The Chinese government may order e-commerce to entertainment giant Alibaba to sell off or cut back its vast array of media assets. In addition to the company’s too-big-to fail status derived from activities that range from food retailing to electronic payments, China’s government has reportedly become concerned about Alibaba’s ability to influence public opinion.
After government regulators drew up an inventory of the group’s media assets earlier this year, they have begun negotiations with Alibaba that may lead to disposal of some of its media businesses, according to a Wall Street Journal report citing anonymous sources.
Alibaba’s media and entertainment portfolio is huge and diverse, though it is almost entirely focused on Greater China. The businesses range from print publishing to video streaming, and include minority stakes in social media firms, cinemas and film production companies.
One of its most prominent overseas jewels is a minority stake of unknown size in Steven Spielberg’s Amblin Partners, bought in late 2016. Another is its majority stake in the South China Morning Post, Hong Kong’s leading English-language newspaper publisher, bought earlier the same year.
In response to the report, Alibaba said in a statement: “The purpose of our investments in these companies is to provide technology support for their business upgrade and drive commercial synergies with our core commerce businesses. We do not intervene or get involved in the companies’ day-to-day operations or editorial decisions.”
The vast majority of media in China is owned or controlled by the state at some level. That allows central authorities to direct news flow, emphasize favored topics, demonize enemies and exclude information and opinion that does not support Communist Party messaging.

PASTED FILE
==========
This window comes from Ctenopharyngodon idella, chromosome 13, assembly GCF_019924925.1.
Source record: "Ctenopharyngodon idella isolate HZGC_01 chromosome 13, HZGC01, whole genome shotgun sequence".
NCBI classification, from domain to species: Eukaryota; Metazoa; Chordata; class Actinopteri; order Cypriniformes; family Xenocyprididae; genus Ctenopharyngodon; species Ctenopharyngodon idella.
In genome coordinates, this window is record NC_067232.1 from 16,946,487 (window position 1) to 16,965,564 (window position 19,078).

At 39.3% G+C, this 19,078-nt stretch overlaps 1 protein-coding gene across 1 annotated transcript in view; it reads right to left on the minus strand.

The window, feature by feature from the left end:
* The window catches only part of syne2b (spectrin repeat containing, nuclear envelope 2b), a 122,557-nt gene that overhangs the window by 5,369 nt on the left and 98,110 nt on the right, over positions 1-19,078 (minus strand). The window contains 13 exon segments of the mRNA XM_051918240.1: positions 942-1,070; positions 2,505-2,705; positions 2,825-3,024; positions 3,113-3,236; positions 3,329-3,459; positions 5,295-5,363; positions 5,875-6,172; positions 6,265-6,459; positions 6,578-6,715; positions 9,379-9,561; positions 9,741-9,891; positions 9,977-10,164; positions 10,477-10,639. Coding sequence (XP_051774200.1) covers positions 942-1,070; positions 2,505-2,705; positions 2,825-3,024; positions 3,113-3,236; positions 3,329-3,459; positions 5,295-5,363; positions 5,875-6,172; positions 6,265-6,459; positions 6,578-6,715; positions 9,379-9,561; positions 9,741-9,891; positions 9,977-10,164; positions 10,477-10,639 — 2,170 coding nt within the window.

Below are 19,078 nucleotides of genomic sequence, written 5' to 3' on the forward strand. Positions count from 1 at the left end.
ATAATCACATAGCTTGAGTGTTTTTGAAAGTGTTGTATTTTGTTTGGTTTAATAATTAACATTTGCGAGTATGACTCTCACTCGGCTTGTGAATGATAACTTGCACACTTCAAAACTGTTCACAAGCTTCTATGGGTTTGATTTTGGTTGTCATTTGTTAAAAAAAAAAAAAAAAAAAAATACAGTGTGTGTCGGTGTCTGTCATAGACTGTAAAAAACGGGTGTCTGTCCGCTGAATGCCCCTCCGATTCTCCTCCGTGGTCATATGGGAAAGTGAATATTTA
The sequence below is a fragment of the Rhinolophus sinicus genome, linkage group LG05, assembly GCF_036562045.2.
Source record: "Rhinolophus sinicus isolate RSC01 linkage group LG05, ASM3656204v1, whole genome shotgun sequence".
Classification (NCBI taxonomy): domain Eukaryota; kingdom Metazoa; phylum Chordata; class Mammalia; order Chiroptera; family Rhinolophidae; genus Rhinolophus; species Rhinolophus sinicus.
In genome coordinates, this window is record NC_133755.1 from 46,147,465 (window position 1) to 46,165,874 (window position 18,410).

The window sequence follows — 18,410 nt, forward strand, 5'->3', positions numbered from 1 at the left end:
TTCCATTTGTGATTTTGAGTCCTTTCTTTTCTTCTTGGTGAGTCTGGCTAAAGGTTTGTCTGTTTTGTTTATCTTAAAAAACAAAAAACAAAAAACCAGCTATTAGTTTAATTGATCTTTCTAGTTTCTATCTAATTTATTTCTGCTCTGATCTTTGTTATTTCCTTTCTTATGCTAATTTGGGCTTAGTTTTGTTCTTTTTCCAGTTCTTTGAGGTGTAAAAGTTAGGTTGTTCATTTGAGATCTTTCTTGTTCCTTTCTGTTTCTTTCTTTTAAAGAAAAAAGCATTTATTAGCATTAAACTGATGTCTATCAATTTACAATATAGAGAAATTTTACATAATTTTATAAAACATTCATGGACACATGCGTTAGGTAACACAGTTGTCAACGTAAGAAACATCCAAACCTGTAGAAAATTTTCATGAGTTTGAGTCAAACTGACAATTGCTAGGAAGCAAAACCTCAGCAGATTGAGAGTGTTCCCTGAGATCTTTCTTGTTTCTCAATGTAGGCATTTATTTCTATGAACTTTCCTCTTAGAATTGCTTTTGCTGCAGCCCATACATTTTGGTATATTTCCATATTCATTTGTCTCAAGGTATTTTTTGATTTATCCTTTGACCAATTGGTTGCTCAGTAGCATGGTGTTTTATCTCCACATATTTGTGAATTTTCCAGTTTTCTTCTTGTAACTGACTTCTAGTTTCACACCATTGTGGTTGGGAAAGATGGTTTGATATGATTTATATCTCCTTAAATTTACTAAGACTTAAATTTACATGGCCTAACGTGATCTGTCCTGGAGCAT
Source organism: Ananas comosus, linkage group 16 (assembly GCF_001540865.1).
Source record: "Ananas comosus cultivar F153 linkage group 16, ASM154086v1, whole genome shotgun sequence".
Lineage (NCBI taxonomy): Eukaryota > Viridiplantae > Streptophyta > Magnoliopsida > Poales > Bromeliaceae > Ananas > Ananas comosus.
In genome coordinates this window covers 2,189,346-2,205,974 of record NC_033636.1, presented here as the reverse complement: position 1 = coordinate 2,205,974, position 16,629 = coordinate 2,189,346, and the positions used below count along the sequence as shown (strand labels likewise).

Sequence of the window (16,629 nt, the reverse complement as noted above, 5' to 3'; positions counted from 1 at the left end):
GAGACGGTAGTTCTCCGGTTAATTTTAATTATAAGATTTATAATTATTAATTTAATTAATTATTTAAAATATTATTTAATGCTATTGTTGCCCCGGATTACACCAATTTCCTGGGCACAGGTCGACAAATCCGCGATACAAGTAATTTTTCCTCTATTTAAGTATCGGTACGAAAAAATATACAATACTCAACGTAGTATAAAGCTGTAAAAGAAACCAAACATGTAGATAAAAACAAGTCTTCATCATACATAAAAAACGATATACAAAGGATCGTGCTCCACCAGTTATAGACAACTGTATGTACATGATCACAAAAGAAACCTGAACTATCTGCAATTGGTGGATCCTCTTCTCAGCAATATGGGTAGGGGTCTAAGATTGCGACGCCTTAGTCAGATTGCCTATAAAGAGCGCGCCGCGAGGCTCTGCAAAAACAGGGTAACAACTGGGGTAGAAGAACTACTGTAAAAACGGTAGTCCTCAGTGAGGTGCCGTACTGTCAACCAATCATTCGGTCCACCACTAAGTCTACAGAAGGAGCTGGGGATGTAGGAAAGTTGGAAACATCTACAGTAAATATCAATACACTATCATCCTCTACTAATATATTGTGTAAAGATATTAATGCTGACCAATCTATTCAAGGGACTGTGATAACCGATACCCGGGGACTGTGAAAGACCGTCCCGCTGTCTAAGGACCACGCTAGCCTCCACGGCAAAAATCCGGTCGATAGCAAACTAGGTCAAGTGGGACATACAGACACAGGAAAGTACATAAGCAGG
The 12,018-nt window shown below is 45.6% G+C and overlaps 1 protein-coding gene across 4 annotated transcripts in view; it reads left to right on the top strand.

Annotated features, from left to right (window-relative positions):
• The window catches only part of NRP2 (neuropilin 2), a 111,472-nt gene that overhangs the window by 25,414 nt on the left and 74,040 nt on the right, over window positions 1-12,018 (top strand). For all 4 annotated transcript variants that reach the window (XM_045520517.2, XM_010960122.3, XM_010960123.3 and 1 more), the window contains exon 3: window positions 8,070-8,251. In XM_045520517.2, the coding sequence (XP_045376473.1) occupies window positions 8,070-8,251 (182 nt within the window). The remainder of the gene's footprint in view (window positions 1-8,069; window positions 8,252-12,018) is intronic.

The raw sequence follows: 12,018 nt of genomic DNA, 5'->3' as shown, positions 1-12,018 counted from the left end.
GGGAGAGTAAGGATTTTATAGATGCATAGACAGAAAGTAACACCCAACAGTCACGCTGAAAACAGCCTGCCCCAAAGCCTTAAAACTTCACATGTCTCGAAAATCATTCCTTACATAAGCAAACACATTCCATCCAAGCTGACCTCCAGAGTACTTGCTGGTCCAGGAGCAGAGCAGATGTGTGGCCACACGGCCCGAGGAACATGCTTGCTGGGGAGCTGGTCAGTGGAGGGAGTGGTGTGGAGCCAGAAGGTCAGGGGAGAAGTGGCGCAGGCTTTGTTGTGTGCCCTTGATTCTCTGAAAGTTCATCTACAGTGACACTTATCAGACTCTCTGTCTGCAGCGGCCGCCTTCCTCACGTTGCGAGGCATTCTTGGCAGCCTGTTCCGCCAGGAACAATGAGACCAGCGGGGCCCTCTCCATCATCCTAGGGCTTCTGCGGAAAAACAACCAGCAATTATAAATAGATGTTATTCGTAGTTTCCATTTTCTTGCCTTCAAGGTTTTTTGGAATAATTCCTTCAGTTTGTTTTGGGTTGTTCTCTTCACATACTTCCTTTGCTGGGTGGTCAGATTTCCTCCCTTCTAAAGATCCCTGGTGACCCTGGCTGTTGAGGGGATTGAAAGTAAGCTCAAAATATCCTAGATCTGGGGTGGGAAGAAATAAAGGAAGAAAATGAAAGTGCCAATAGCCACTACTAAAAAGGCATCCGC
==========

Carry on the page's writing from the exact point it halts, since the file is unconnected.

Social media, with its diversity and speed, is increasingly being seen as a challenge to the China government’s ability to speak with one voice. Over the years, social platforms have been required to do the government’s bidding by employing ever increasing number of staff to censor user comments and user-generated content.
Despite companies’ compliance, Chinese authorities have also spent several months devising ways to rein in the country’s tech giants. Financial regulatory authorities halted the spinoff and IPO of Alibaba’s financial arm, Ant Group, in late 2020. They have also used the State Authority for Market Regulation to punish tech firms for unauthorized merger and acquisition activity, and in late December Alibaba was given formal notification of an investigation into alleged monopolistic behavior.
Among Alibaba’s core media and entertainment businesses is Youku Tudou, one of China’s largest generalist video streaming firms. Its Alibaba Pictures unit, which has a separate share listing in Hong Kong, contains film production and distribution businesses as well as Tao Piao Piao, one of two companies that dominate cinema ticketing.
Alibaba also amassed minority stakes in publisher Yicai Media (37%), video streamer Mango TV (5%), Twitter-like social media platform Weibo (30%), video entertainment group Bilibili (6.7%) and Focus Media (5.3%), China’s top online advertising network.
It also has stakes in film studios Huayi Bros. Media, Bona Film Group, film financier Hehe Pictures and exhibition chains Dadi Cinemas and Wanda Pictures. Those investments have often appeared to be at the behest of Chinese authorities as a means of using Alibaba’s massive financial strength to shore up the country’s entertainment sector, which is huge but remains in its industrial infancy.
Alibaba shares are listed in ARD form on the New York Stock Exchange. The company has a secondary listing in Hong Kong. The conglomerate’s market capitalization was around $620 billion on Monday.